Contributing to Open Source Development

We'll be talking about how to contribute to open source hardware/ software development using 96Boards

Friday, December 8, 2017 12:00 pm PST - Friday, December 8, 2017 12:30 pm PST Local time zone:
Hack Chat
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Join this Hack Chat by clicking on the JOIN HACK CHAT button. 


Robert Wolff will be hosting the Hack Chat this week.

This Hack Chat is at noon PST, Friday, December 8th. 

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If you've ever wondered how you can get involved with open source development, this chat aims to de-mystify with a discussion of how to contribute. We'll be using 96Boards as our example, which is a group of single board computers that uses many different processors and boasts a range of hardware specifications to make ARM processors easily available to developers. The specifications are open and define a standard board layout for SoC-agnostic (processor independent) development platforms that can be used by software application developers and other system software developers. 96Boards is produced by Linaro.

Robert Wolff is a technical writer, open source evangelist, community leader and engineer with a history of working in and around esteemed academic institutions and STEAM (science, technology, engineering, art and mathematics) based educational programs. Robert graduated from University of California, San Diego with a bachelor's degree in Electrical Engineering. During his undergrad, he was heavily involved with the Global Teams in Engineering Services (TIES) program. He participated in several humanitarian engineering projects, working in multi-disciplinary teams, to deliver useful prototypes to promote STEM education for underprivileged communities around his hometown of San Diego, California. It was during this time Robert began to develop an interest in open source, embedded system, and IoT.

Robert is the community manager for 96Boards at Linaro. He maintains several of 96Boards’ orgs and repositories, runs a variety of community driven projects/initiatives, and hosts his own live, weekly online video “podcast” dubbed “96Boards OpenHours”.


  • What is 96Boards?
  • How to contribute to open source projects using 96Boards
  • Technical challenges in designing an agnostic system
  • Technical challenges around documenting an open system
  • How 96Boards makes ARM development easier
  • 96Boards community, ecosystem and resources

Please add your questions in the comments of this page. 

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ptalianos wrote 12/08/2017 at 20:05 point

Hello Robert, thanks for joining us for the hack chat.

Any tips for newbies who want to contribute to open source projects? Thanks.

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Manivannan Sadhasivam wrote 12/07/2017 at 17:14 point

Hey @Chris ,

You can use gmail client to send patches. You just need to turn off the HTML mode and switch to plain mode.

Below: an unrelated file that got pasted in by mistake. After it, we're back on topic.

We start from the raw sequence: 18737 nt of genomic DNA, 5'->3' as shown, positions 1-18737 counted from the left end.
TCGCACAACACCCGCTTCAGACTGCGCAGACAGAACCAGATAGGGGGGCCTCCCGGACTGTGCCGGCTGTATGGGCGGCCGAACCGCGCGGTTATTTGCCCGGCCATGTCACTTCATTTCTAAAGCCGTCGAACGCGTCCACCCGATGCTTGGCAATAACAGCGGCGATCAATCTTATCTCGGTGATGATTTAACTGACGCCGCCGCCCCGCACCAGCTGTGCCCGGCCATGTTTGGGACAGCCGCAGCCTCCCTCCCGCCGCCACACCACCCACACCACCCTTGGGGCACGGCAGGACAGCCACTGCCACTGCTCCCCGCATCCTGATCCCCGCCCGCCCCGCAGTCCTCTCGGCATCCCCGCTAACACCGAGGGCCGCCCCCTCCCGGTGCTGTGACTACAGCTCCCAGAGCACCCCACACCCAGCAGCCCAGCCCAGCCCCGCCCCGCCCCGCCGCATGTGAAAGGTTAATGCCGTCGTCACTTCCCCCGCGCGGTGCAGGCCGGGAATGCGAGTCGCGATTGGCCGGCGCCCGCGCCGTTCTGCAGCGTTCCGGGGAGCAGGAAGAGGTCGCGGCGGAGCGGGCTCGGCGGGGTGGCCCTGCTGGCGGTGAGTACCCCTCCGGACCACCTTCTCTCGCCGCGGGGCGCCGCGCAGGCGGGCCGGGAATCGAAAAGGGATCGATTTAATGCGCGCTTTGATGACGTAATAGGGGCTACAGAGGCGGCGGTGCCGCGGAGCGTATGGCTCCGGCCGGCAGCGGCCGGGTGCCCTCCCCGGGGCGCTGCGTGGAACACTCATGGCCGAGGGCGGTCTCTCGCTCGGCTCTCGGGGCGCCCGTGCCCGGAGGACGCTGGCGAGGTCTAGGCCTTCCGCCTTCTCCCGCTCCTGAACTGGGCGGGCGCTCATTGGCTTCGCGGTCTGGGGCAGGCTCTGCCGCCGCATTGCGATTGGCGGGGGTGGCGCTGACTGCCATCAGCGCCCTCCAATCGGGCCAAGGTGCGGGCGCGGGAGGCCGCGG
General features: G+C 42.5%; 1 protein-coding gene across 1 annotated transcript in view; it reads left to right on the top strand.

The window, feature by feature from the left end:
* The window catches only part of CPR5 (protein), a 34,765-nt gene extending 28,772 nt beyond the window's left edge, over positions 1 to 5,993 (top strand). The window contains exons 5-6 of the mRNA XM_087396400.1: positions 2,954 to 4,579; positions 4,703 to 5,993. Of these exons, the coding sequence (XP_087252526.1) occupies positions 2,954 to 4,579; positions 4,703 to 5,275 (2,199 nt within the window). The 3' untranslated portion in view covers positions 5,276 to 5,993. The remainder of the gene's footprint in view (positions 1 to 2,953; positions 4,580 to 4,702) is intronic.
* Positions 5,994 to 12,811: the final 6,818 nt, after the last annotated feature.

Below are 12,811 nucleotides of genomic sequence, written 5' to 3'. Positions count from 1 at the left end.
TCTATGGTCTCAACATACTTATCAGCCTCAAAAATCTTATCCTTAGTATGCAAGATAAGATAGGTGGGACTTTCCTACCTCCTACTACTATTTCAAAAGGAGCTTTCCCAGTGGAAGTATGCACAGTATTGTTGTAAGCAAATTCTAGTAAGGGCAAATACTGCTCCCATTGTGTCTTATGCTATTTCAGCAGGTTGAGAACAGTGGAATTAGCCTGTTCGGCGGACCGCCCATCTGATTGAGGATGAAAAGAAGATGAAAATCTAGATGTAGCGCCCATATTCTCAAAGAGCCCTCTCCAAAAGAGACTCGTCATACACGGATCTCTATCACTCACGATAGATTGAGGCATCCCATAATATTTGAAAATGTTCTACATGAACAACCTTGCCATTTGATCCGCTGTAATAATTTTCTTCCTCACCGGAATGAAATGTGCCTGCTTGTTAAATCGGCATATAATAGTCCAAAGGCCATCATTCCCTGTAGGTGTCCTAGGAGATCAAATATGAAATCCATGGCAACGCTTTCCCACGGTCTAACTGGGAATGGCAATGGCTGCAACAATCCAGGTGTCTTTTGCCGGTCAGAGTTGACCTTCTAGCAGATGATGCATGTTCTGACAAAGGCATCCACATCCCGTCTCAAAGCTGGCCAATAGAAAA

I personally use git send-email to send patches and mutt to reply to comments. Mutt always send emails in plain text mode, so developers often prefer it.

Hope this helps you to setup environment for contributing to linux kernel.


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Chris wrote 12/07/2017 at 21:51 point

This is great info - thank you very much!

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Robert Wolff wrote 12/08/2017 at 04:47 point

FYI: @Manivannan Sadhasivam is a member of the 96Boards team working as an Applications Engineer. He will be joining us tomorrow for the hack chat as well! :) 

@Chris : has a list of recommended email clients:

I have seen and heard some of my colleagues using "Mutt".

Hope this helps!

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Chris wrote 12/06/2017 at 20:55 point

What is the easiest way to get set up to contribute patches? We hack up the Linux kernel a bit at work and I've found a few bugfixes that I'd happily contribute back upstream. I read through this:

The problem is, I only use outlook for work and gmail for non-work.  Outlook isn't on the instructions and they say that gmail won't work...

The 'git send-email' man page shows instructions for using gmail, though.  But if there are questions/feedback about the patches, will gmail mangle my replies?

Is there a recommended 3rd party email service to use that I can just set and forget?  

I'd happily set up a new email account for this purpose. I'd prefer something web-based to avoid repeated installation/setup of clients.  But I understand if using a Linux client is best -- but if that's the case, then a suggested client and setup instructions would be great.  I probably wouldn't use this account for anything other than interacting with the open source community.

I thought I was maybe alone on this, but a coworker yesterday said he was trying to figure out the same thing.

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